How Open Source is Revolutionizing the 3D Printing Industry

How Open Source is Revolutionizing the 3D Printing Industry

How Open Source is Revolutionizing the 3D Printing Industry Like so many programs and applications before it, open source is driving innovation in the world of 3D printing, helping to make it a more economically feasible form of manufacturing. By bringing together some of the best and most passionate minds, open source has the power to create innovation through collaboration more quickly and efficiently than closed source alternatives. With huge strides in both the software and hardware that are available, open source is cornering its own little section of the home 3D printing market. Open Source 3D Printing Applications The roots of the open source 3D community can be traced back to the development of the RepRap by Adrian Bowyer. This innovative gadget is a 3D printer that can actually replicate other 3D printers, extruding the parts from the machine’s nozzle. Starting with the original printer, the RepRap can produce a new printer, piece by piece. Next up was the Fab@Home printer, which was designed through a collaboration of both hobbyists and professionals using an open source collaboration. Able to fit on your desktop, this home 3D printer marks the first time that a smaller model, affordable printer has been able to work with multiple materials at one time. Another recent innovation by Rabbit Proto has led to the creation of a printing tip that allows the printer to include electrical components. By printing these components together, engineers have unprecedented abilities to make functioning parts without having to go through the hassle of piecing together several different parts. Developments like this work to make 3D printing even more functional,...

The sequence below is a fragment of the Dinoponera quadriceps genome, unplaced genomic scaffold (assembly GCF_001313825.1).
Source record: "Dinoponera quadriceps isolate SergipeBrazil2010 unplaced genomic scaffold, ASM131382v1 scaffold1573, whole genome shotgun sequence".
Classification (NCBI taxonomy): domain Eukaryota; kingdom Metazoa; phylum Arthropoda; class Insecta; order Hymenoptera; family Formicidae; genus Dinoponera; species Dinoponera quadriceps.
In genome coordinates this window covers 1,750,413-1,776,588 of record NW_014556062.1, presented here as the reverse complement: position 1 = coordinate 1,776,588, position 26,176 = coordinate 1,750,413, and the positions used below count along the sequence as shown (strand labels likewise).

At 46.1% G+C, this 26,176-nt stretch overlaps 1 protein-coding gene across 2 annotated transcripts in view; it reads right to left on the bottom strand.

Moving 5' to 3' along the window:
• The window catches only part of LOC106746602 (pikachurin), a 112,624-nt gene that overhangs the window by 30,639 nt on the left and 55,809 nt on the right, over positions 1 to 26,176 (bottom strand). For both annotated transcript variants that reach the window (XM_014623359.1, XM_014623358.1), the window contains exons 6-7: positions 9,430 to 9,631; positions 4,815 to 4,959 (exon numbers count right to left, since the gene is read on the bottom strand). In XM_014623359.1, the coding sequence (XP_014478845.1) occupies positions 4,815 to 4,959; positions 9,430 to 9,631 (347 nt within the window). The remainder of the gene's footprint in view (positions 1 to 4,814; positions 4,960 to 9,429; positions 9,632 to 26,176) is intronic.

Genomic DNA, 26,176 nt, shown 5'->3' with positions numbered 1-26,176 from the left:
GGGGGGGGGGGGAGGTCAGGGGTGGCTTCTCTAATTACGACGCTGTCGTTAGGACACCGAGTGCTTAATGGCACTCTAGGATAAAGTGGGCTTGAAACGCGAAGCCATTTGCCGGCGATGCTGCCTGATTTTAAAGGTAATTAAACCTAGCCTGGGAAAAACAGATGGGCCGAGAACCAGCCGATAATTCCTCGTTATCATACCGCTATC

3D Design: Cell Phone Cradle

3D Design: Cell Phone Cradle

3D Design: Cell Phone Cradle The Inspiration Recently, having my cell phone just lying flat on my desk began to annoy me ever so slightly. When I was in the middle of working on the computer and my phone buzzed, I wanted to be able to glance over at the screen without it pulling me away from my workflow. Plus, if I wanted to watch a video, hovering awkwardly over the phone was less than ideal. This inspired my newest design for this cool little cell phone cradle. The Design At first, my idea was to just create a simple cradle that would let me keep my phone upright near my computer. I quickly realized that, since I am often charging my phone while it is on my desk, making it easy to plug in while it was in the cradle was essential. To facilitate this, I added a split in the middle of the base of the cradle so that the charger chord will fit through the bottom. I also made it large enough that my phone can slip in and out of the cradle without having to unplug it from the charger. Then, I started to really think about the functionality of a phone cradle and how I would like to be able to use my phone. I realized that something else that often bothers me when I am using my phone at my desk is how quiet the speakers are, especially when they are competing with the drone of the printer. By adding sound channels to redirect the sound from the speaker area to the front...
3D Printing and Copyright Law: The Case of the Penrose Triangle